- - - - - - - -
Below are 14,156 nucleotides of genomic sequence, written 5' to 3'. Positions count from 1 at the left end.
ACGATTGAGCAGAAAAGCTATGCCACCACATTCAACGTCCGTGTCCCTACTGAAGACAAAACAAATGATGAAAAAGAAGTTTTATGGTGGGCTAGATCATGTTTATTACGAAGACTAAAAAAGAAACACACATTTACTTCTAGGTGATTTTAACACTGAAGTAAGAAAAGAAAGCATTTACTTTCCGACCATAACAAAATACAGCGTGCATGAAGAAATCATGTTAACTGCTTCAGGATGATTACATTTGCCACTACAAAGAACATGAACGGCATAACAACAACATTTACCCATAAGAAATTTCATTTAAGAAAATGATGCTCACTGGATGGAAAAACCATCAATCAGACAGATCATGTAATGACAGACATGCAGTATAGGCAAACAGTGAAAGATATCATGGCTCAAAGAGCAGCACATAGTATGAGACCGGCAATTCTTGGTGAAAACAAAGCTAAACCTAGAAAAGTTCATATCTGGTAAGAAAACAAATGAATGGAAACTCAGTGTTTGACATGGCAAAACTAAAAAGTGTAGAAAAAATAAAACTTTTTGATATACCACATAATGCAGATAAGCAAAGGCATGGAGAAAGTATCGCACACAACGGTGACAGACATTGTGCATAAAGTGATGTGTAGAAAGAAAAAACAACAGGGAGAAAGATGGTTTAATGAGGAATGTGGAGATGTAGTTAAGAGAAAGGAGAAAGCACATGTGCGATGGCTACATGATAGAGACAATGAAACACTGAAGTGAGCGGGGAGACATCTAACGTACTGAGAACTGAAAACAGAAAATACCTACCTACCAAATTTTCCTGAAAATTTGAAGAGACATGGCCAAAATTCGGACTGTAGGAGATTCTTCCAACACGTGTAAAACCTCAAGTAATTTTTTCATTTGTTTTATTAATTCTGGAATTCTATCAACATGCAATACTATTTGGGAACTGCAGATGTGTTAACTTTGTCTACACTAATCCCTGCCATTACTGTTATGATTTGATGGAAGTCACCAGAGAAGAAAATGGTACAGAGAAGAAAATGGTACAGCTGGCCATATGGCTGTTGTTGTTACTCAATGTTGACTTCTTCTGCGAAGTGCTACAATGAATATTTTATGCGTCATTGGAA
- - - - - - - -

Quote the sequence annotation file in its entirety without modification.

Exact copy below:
Below are 14,156 nucleotides of genomic sequence, written 5' to 3'. Positions count from 1 at the left end.
ACGATTGAGCAGAAAAGCTATGCCACCACATTCAACGTCCGTGTCCCTACTGAAGACAAAACAAATGATGAAAAAGAAGTTTTATGGTGGGCTAGATCATGTTTATTACGAAGACTAAAAAAGAAACACACATTTACTTCTAGGTGATTTTAACACTGAAGTAAGAAAAGAAAGCATTTACTTTCCGACCATAACAAAATACAGCGTGCATGAAGAAATCATGTTAACTGCTTCAGGATGATTACATTTGCCACTACAAAGAACATGAACGGCATAACAACAACATTTACCCATAAGAAATTTCATTTAAGAAAATGATGCTCACTGGATGGAAAAACCATCAATCAGACAGATCATGTAATGACAGACATGCAGTATAGGCAAACAGTGAAAGATATCATGGCTCAAAGAGCAGCACATAGTATGAGACCGGCAATTCTTGGTGAAAACAAAGCTAAACCTAGAAAAGTTCATATCTGGTAAGAAAACAAATGAATGGAAACTCAGTGTTTGACATGGCAAAACTAAAAAGTGTAGAAAAAATAAAACTTTTTGATATACCACATAATGCAGATAAGCAAAGGCATGGAGAAAGTATCGCACACAACGGTGACAGACATTGTGCATAAAGTGATGTGTAGAAAGAAAAAACAACAGGGAGAAAGATGGTTTAATGAGGAATGTGGAGATGTAGTTAAGAGAAAGGAGAAAGCACATGTGCGATGGCTACATGATAGAGACAATGAAACACTGAAGTGAGCGGGGAGACATCTAACGTACTGAGAACTGAAAACAGAAAATACCTACCTACCAAATTTTCCTGAAAATTTGAAGAGACATGGCCAAAATTCGGACTGTAGGAGATTCTTCCAACACGTGTAAAACCTCAAGTAATTTTTTCATTTGTTTTATTAATTCTGGAATTCTATCAACATGCAATACTATTTGGGAACTGCAGATGTGTTAACTTTGTCTACACTAATCCCTGCCATTACTGTTATGATTTGATGGAAGTCACCAGAGAAGAAAATGGTACAGAGAAGAAAATGGTACAGCTGGCCATATGGCTGTTGTTGTTACTCAATGTTGACTTCTTCTGCGAAGTGCTACAATGAATATTTTATGCGTCATTGGAA